Mayor has big plans for Volga, the community she loves

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Volga’s mayor, Carrie Taylor, pictured with her husband Jay and sons Braden and Bryson, has a big agenda for the community she loves. (Photo courtesy of Gingersnap by Catherine)

By Willis Patenaude, Times-Register

The child of civil service oriented parents, Volga Mayor Carrie Taylor said politics were always “ingrained” within her, as was the love of small town Americana. The Manchester native chose to stay, rather than leave, because she wanted to be close to family and loved the community. While she had the opportunity to travel, opening doors and broadening horizons, none of those places ever felt like home. 

“Home was in Iowa,” Taylor said. In her words, “you can always travel, but there’s no place like home,” so she chose “family over luxury,” and settled in Volga with husband Jay and their two boys. 

As for the career in politics, there was a five-year run as a member of Volga’s city council before a two-year pause, when, at the urging of the former mayor and friend, she decided to take her turn in 2019. But the decision involved other factors, such as the aging leadership in Volga. 

“I wanted to make sure the younger generation had some input…ensure people have a voice,” Taylor said. 

One unique feature about Taylor’s campaign for mayor was the lack of campaigning. To say that that’s unusual would be an understatement. But why didn’t she? “If people don’t know who I am already, after 13 years, then they won’t vote for me anyway,” she said. 

There was also Taylor’s inherent belief that “everything happens for a reason.” On Election Day, she survived a squeaker, winning by two votes and earning the opportunity to lead Volga. 

The position, Taylor knows, is one that “you never do alone [and] you’re only as good as the town you have behind you.” 

Of course, Taylor’s election is representative of a growing trend in politics over the last decade—the prominence of women being elected. Though Taylor never once brought gender into it, it’s still indicative of the shifting political landscape. When asked about the trend, Taylor offered a few reasons for it: “There is a level of comfort and trust…it’s like having your mother making decisions.” 

The community, for its part, has been respectful, and the biggest obstacle she’s faced had nothing to do with being a woman, but with her age. There was a belief that she was too young to serve. In the end, neither gender nor age stopped her from winning, but the win also exposed the lack of female mayors in Volga’s history. 

“The fact that I am one of the only women to serve shows we need more…and I hope to inspire,” Taylor said. 

All that aside, being Mayor comes with challenges, and in 2020, that biggest challenge has been COVID-19. It’s been a challenge for communication and responsiveness, a strain on resources and limited natural interactions. 

“We try to keep up to date…comply with guidelines and meet deadlines,” Taylor said. 

One of the things Taylor is proud of during the COVID shut-down, was the Volga City grocery delivery program, which reached community members of all ages and abilities. The purpose was not only to provide, but to keep people in town to prevent further, unnecessary exposure. Taylor framed the idea as such, telling the community, “we want to do this for you. We want to help keep you in town and get you your groceries.” The program was a massive success.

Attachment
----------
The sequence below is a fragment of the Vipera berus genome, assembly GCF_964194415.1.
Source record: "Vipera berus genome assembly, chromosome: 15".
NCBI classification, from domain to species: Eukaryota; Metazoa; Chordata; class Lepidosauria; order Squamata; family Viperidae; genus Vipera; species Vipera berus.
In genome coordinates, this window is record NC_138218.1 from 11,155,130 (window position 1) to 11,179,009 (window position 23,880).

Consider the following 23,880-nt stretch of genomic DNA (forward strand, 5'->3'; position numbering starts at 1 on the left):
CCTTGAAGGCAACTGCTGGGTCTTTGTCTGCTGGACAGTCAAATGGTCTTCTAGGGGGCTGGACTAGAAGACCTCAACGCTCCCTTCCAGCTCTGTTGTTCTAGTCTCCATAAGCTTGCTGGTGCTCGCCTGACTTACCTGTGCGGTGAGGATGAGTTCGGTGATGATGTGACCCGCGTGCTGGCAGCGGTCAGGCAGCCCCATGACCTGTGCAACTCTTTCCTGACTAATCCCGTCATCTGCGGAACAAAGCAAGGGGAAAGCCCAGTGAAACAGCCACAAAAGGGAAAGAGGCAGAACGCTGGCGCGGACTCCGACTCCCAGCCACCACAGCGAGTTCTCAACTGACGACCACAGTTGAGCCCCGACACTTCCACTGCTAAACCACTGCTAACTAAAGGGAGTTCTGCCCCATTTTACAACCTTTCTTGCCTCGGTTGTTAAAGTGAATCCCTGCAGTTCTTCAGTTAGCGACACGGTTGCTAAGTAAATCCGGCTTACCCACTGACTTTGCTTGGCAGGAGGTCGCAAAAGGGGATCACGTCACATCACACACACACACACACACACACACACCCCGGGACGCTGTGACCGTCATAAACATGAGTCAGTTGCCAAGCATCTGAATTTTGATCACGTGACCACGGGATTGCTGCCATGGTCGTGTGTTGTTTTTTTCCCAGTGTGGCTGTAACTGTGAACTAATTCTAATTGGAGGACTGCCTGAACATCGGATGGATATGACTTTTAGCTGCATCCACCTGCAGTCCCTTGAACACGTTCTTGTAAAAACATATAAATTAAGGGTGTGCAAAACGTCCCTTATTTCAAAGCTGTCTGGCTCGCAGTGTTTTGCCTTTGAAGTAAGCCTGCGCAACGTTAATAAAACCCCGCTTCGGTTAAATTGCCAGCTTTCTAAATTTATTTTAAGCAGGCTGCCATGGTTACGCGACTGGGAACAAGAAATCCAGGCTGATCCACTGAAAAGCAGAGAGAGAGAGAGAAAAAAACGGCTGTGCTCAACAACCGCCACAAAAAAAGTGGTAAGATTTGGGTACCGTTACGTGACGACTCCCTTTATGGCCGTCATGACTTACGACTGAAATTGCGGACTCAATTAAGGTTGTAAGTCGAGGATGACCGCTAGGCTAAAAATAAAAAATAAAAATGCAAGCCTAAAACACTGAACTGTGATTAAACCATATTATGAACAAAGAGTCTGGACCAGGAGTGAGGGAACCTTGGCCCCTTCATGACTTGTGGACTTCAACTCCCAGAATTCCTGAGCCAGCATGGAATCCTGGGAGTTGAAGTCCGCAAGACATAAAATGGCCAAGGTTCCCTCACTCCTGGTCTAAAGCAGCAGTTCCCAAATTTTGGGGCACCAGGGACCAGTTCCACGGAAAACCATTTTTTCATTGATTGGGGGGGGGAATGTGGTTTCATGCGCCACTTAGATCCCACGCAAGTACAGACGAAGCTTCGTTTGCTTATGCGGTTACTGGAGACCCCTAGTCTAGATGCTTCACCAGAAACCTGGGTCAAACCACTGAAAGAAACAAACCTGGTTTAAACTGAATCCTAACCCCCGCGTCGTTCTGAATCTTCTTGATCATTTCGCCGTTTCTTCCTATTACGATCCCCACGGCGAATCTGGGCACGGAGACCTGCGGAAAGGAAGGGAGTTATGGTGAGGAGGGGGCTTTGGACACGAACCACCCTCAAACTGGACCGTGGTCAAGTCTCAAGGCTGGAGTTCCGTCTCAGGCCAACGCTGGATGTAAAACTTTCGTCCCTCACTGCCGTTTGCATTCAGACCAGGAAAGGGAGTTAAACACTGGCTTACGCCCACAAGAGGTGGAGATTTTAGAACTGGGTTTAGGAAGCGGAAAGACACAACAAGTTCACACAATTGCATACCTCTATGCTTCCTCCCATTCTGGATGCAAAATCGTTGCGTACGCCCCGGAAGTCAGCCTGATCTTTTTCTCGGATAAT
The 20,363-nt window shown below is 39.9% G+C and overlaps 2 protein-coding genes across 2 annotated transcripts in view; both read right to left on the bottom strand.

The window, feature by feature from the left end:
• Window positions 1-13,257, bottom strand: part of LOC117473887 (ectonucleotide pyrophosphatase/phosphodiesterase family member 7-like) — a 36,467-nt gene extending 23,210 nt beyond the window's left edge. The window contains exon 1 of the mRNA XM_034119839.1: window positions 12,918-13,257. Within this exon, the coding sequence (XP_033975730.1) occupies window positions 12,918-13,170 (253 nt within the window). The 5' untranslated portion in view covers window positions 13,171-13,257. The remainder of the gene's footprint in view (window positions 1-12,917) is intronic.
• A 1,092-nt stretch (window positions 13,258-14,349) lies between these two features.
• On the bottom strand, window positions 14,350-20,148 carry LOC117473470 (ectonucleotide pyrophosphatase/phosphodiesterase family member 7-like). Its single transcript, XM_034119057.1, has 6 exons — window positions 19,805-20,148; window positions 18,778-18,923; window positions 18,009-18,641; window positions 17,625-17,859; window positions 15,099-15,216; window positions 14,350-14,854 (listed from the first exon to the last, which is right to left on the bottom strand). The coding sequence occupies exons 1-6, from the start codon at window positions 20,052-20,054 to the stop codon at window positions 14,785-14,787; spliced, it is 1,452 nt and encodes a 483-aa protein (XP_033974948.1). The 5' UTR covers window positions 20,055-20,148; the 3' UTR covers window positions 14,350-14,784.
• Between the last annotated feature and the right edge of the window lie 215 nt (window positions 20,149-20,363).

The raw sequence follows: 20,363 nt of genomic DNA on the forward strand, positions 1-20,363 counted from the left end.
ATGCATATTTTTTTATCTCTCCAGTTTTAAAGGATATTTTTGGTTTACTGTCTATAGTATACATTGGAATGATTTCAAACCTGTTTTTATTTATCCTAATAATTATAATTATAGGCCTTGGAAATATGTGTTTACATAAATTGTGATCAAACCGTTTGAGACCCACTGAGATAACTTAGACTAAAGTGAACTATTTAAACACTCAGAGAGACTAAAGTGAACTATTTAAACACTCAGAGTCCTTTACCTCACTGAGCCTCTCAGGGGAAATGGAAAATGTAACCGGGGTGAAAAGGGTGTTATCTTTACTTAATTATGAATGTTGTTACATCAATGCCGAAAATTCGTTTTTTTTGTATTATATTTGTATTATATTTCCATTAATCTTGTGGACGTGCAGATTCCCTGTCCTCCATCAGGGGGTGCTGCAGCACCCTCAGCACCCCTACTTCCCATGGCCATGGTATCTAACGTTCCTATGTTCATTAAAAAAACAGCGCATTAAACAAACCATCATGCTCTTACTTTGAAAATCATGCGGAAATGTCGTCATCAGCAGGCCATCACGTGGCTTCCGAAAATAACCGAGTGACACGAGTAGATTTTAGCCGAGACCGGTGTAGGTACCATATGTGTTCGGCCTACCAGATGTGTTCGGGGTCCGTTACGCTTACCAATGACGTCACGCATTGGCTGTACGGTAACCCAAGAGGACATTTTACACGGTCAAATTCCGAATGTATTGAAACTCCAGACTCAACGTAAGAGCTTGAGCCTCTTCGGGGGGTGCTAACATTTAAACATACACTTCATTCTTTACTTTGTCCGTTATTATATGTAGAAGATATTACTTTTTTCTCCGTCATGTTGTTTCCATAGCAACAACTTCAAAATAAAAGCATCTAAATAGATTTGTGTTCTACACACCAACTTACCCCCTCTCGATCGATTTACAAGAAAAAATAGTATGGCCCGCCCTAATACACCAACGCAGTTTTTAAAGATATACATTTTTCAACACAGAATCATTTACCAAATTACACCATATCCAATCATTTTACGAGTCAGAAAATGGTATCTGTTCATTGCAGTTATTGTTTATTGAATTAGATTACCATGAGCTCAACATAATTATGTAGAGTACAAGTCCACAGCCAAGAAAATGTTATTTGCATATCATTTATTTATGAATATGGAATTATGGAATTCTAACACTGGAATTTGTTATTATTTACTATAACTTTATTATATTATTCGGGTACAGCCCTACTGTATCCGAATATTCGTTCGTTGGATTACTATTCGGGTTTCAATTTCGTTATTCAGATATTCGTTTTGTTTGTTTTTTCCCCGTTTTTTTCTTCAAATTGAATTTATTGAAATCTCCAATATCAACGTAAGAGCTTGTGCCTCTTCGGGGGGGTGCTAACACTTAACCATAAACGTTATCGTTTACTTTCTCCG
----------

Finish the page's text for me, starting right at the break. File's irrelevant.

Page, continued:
Another, less glamorous addition COVID provided was when Taylor had to patrol the parks in Volga because of a lack of compliance from some members of the community. 

“Everything, ever since March, every part of my job has been affected by COVID…and being able to function in the midst of it…has been a big accomplishment,” she said. 

At some point, the national pandemic will subside, and even if it doesn’t, Volga is still looking toward the future. For Taylor, that future must deal with fixing the towns “pain points.” 

On Taylor’s agenda is improving the fire house so that it is better utilized; repairing the old bridge, which has been an “eyesore” since the flood of 1999; finding a new use for the old school gym; dealing with storm water issues to prevent flooding; constructing a pedestrian bridge to connect the west and east sides of town; creating a new website to advertise and promote the city; and repairing and improving the dyke. 

Regarding the last issue, the dyke is an apparent source of pride, as Taylor spoke at length about fixing it. “I want to see the dyke back into a working order that we can be proud of. Make it a feature of the city as well as a source of protection for the city,” she said. Preventing high water events, in Taylor’s estimation, would maintain the river’s beauty and enrich the overall visual appeal. 

The revitalization and promotion of Volga—a city she described as family oriented, friendly and peaceful—is all very personal for Taylor. Volga is an idyllic place, not just to live, but also to visit, where people can forget about the big city life and feel safe. It’s where they can kayak down the river, check out the limestone bluffs, visit the parks and campground or just enjoy the beautiful scenery for a relaxing day trip.   

The future for Taylor and her ambitions are completely Volga-centric; it’s a place she is committed to. 

“So many things need to be done in Volga before I move on. This is not a responsibility, but a privilege, and I love being a leader and enabling people to use their talents,” she said. “I truly love building relationships in the community.” 

If home is where the heart is, then Taylor’s heart beats with Volga.  

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